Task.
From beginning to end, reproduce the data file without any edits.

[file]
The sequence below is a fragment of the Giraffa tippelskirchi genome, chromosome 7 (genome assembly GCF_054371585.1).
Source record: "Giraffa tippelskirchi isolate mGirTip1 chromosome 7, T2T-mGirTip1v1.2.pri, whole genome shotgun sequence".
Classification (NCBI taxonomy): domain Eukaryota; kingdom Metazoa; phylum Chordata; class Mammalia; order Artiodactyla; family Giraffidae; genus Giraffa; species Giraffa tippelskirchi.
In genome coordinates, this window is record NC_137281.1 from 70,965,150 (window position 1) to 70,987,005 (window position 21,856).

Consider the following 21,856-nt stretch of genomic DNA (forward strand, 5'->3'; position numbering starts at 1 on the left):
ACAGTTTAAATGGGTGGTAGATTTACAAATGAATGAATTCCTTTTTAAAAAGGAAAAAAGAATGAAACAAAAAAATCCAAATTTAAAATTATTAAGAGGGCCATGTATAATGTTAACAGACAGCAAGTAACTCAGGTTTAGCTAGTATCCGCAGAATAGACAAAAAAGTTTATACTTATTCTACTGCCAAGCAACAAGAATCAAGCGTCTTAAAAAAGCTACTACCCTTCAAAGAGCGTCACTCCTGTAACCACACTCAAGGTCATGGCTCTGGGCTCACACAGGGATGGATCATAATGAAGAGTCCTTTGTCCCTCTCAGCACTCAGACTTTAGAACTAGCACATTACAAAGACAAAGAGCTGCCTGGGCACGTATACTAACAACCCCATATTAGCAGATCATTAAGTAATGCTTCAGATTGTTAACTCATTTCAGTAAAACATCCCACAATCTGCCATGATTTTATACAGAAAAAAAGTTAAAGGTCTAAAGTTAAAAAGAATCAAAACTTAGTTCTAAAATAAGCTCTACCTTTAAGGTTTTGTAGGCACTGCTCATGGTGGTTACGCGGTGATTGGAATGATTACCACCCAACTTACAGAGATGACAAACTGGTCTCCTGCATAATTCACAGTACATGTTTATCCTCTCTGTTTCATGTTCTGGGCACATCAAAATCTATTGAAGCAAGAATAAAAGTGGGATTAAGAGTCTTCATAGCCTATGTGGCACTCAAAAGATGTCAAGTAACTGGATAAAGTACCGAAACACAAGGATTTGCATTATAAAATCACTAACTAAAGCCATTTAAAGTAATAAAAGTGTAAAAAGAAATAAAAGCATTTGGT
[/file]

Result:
The sequence below is a fragment of the Giraffa tippelskirchi genome, chromosome 7 (genome assembly GCF_054371585.1).
Source record: "Giraffa tippelskirchi isolate mGirTip1 chromosome 7, T2T-mGirTip1v1.2.pri, whole genome shotgun sequence".
Classification (NCBI taxonomy): domain Eukaryota; kingdom Metazoa; phylum Chordata; class Mammalia; order Artiodactyla; family Giraffidae; genus Giraffa; species Giraffa tippelskirchi.
In genome coordinates, this window is record NC_137281.1 from 70,965,150 (window position 1) to 70,987,005 (window position 21,856).

Consider the following 21,856-nt stretch of genomic DNA (forward strand, 5'->3'; position numbering starts at 1 on the left):
ACAGTTTAAATGGGTGGTAGATTTACAAATGAATGAATTCCTTTTTAAAAAGGAAAAAAGAATGAAACAAAAAAATCCAAATTTAAAATTATTAAGAGGGCCATGTATAATGTTAACAGACAGCAAGTAACTCAGGTTTAGCTAGTATCCGCAGAATAGACAAAAAAGTTTATACTTATTCTACTGCCAAGCAACAAGAATCAAGCGTCTTAAAAAAGCTACTACCCTTCAAAGAGCGTCACTCCTGTAACCACACTCAAGGTCATGGCTCTGGGCTCACACAGGGATGGATCATAATGAAGAGTCCTTTGTCCCTCTCAGCACTCAGACTTTAGAACTAGCACATTACAAAGACAAAGAGCTGCCTGGGCACGTATACTAACAACCCCATATTAGCAGATCATTAAGTAATGCTTCAGATTGTTAACTCATTTCAGTAAAACATCCCACAATCTGCCATGATTTTATACAGAAAAAAAGTTAAAGGTCTAAAGTTAAAAAGAATCAAAACTTAGTTCTAAAATAAGCTCTACCTTTAAGGTTTTGTAGGCACTGCTCATGGTGGTTACGCGGTGATTGGAATGATTACCACCCAACTTACAGAGATGACAAACTGGTCTCCTGCATAATTCACAGTACATGTTTATCCTCTCTGTTTCATGTTCTGGGCACATCAAAATCTATTGAAGCAAGAATAAAAGTGGGATTAAGAGTCTTCATAGCCTATGTGGCACTCAAAAGATGTCAAGTAACTGGATAAAGTACCGAAACACAAGGATTTGCATTATAAAATCACTAACTAAAGCCATTTAAAGTAATAAAAGTGTAAAAAGAAATAAAAGCATTTGGT